If You Like ‘The Sopranos,’ These Shows Came the Closest Since
For fans of The Sopranos, it’s been a very good year. Sure, it’s been 12 years since the HBO series departed, but news about the prequel film in the works has guaranteed more action from New Jersey’s favorite fictional crime family. That’s a big positive.
Watching the cast and crew gather for the show’s 20th anniversary party also had to stir up fond memories. Seeing everyone from Tony Sirico (Paulie Walnuts) to Vincent Pastore (“Big Pussy”) and Dominic Chianese (Uncle Junior) in good health was a welcome sight.
But there’s more waiting to do until the Sopranos follow-up, The Many Saints of Newark, arrives in theaters next year. Chances are you’ll need at least a few shows to tide you over until then.
With that in mind, we put together a list of the best shows with Sopranos qualities you can stream now. All have multiple seasons to enjoy, and several have new episodes coming before Many Saints hits theaters.
1. ‘The Americans,’ or hiding crime from the kids
In the first two season of The Sopranos, there is a good deal of tension in the household as Meadow (Jamie-Lynn Sigler) and A.J. (Robert Iler) learn about the family business. When Meadow acquires the car of a good friend (as payment for his father’s gambling debt), it hits too close to home.
This suburban family angle resonates very differently than scenes from, say, Goodfellas or The Godfather. In The Americans, the spy thriller that ran for six excellent seasons on FX, you find a similar tension.
Instead of mobsters, mom and dad are Russian spies who kill when the job demands it of them. As the children grow and suspect they don’t have a normal suburban family, the plot thickens.
Find this one in its entirety on Amazon Prime.
2. ‘Barry,’ or discovering goofballs among the gangsters
The Sopranos is a crime drama, but there were countless hilarious moments throughout the show’s run. Whether it’s Uncle June telling Livia “even the coffee is old” in her nursing home or Paulie demanding his Tupperware back from Vito, David Chase and his writers delivered on the comedy.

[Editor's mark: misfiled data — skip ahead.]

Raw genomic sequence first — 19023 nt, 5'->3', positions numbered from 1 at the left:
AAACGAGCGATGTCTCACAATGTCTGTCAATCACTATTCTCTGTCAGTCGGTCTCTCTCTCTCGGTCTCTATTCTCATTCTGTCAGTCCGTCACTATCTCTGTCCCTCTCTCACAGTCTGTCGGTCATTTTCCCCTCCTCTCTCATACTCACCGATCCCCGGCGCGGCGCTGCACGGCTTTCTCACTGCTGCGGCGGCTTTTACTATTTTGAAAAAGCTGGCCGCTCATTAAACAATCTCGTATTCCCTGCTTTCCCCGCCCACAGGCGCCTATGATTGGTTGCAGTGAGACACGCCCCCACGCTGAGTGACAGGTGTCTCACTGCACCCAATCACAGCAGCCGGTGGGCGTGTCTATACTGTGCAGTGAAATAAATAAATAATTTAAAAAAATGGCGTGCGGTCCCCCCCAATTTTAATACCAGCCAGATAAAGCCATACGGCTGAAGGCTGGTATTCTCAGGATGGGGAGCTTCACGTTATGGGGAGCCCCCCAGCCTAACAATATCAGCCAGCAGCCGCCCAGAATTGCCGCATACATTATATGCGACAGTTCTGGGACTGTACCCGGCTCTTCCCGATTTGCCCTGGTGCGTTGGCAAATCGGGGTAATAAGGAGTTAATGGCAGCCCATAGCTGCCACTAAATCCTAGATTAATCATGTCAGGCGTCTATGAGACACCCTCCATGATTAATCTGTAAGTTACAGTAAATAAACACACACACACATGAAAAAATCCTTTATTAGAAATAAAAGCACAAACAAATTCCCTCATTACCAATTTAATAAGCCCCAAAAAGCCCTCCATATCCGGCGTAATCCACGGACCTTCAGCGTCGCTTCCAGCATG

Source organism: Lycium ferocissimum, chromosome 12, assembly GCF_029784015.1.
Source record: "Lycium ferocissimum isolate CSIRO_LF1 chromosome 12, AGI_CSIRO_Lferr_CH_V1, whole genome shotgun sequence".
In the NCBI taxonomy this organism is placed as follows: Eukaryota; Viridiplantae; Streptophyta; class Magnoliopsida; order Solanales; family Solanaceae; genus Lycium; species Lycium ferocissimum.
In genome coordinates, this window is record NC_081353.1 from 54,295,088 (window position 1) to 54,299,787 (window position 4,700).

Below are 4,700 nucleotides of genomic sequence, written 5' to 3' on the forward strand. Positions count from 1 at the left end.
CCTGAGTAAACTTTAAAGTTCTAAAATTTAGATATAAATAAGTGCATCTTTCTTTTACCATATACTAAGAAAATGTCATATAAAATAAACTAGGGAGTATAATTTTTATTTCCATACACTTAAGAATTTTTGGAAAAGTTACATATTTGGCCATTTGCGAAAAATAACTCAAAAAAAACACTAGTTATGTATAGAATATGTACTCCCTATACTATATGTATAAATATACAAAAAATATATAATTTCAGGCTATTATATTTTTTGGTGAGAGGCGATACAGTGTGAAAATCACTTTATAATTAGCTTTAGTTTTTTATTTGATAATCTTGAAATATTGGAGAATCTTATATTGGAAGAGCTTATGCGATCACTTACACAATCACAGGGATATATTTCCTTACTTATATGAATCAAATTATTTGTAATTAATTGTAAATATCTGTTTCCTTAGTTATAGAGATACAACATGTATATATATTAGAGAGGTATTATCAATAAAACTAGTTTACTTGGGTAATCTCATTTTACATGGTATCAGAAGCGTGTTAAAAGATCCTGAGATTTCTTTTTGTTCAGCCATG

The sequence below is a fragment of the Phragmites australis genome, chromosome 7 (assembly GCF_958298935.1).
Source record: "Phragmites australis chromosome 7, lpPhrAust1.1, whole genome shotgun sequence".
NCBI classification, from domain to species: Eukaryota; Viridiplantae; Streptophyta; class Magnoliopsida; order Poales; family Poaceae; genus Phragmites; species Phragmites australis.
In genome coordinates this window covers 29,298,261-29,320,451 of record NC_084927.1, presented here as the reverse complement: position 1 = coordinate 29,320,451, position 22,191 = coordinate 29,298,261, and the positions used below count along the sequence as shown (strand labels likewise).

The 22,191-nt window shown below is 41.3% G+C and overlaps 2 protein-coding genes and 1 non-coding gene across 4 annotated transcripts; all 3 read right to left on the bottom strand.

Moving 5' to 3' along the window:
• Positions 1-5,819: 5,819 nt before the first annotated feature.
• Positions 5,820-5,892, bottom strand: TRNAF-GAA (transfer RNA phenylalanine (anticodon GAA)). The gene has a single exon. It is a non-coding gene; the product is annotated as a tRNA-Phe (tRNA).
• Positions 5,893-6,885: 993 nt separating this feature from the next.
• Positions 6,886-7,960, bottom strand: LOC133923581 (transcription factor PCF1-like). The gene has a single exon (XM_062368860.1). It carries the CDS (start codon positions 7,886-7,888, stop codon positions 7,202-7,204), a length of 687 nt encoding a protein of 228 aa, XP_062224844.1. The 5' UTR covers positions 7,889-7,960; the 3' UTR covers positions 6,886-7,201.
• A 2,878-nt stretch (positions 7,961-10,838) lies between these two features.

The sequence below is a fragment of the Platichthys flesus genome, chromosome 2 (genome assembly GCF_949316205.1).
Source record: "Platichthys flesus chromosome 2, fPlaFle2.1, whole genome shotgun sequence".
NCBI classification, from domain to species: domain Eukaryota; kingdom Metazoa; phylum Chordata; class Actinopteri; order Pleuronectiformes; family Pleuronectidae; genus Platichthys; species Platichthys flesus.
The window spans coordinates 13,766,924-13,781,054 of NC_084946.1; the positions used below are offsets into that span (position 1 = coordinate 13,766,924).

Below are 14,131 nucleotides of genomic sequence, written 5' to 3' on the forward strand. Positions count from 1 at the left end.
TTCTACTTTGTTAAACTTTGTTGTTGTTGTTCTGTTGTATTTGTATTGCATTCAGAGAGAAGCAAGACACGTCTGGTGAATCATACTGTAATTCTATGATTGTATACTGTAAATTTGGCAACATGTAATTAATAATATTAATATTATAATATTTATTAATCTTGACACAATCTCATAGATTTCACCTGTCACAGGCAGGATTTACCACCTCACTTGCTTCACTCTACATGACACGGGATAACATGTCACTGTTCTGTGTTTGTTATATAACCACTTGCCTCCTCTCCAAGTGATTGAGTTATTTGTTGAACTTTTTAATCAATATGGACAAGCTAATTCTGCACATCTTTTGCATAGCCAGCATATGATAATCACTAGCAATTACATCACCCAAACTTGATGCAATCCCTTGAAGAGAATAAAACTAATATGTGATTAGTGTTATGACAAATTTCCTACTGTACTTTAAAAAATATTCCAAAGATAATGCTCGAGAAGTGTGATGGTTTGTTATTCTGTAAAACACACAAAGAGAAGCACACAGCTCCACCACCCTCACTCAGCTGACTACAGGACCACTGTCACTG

If dark comedy with a violent backdrop is your thing, HBO’s Barry (starring Bill Hader) might be up your alley. In this case, the supporting characters (including an upbeat Chechen mobster named Hank) keep the laughs coming.
Sopranos fans will also get back among the amateur actors Christopher Moltisanti (Michael Imperioli) got to know in his screenwriting days. Hader’s Barry is a hitman who wants to become an actor.
Check in on the second season of Barry starting March 31, or go back and stream Season One on HBO.
3. ‘Get Shorty,’ a mafia tale with real wit and style
Over the past few years, there’s been one brilliant show hiding in plain sight: Epix’s Get Shorty. Maybe it’s because the series runs on Epix, the MGM product that comes as a stand-alone app or as a premium add-on to cable packages.
However, when Netflix picked up Season One, that opened the gangster comedy to more exposure, and it deserves every bit it can get. As in the John Travolta film, the show follows the story of a mafia henchman who work their way into the film business.
But Get Shorty takes it in an entirely different direction — and wow, does it work. Chris O’Dowd, who plays the Chili Palmer (Travolta) role, shines in this series, as does Ray Romano as a low-rent producer gullible enough to get mixed up with organized crime financiers.
After two seasons (the second of which can be found on Epix), we’ll get a third in the coming year. This might be the best thing Sopranos fans can do with their time in 2019.
4. ‘Boardwalk Empire,’ another HBO crime show with ‘Sopranos’ talent
What made The Sopranos so great? Of course the acting and production design were crucial, but it all starts with the writing. Chase and Terence Winter simply knocked it out of the park.
After that great run, Winter created Boardwalk Empire, which had a five-season stay (2010-14) on HBO. This time, the setting moved south to Atlantic City during Prohibition, but the payoff is almost as big.
In the lead role is Steve Buscemi, another Sopranos vet, in what has been one of his meatiest roles. This show is significantly darker than The Sopranos (imagine that), but as a crime drama it’s hard to find a series with higher quality, reel for reel.
Michael K. Williams (The Wire), Michael Shannon, Vincent Piazza (as Lucky Luciano), Shea Whigham, and Michael Stuhlbarg (as Arnold Rothstein) shine in what is a rock-solid cast.
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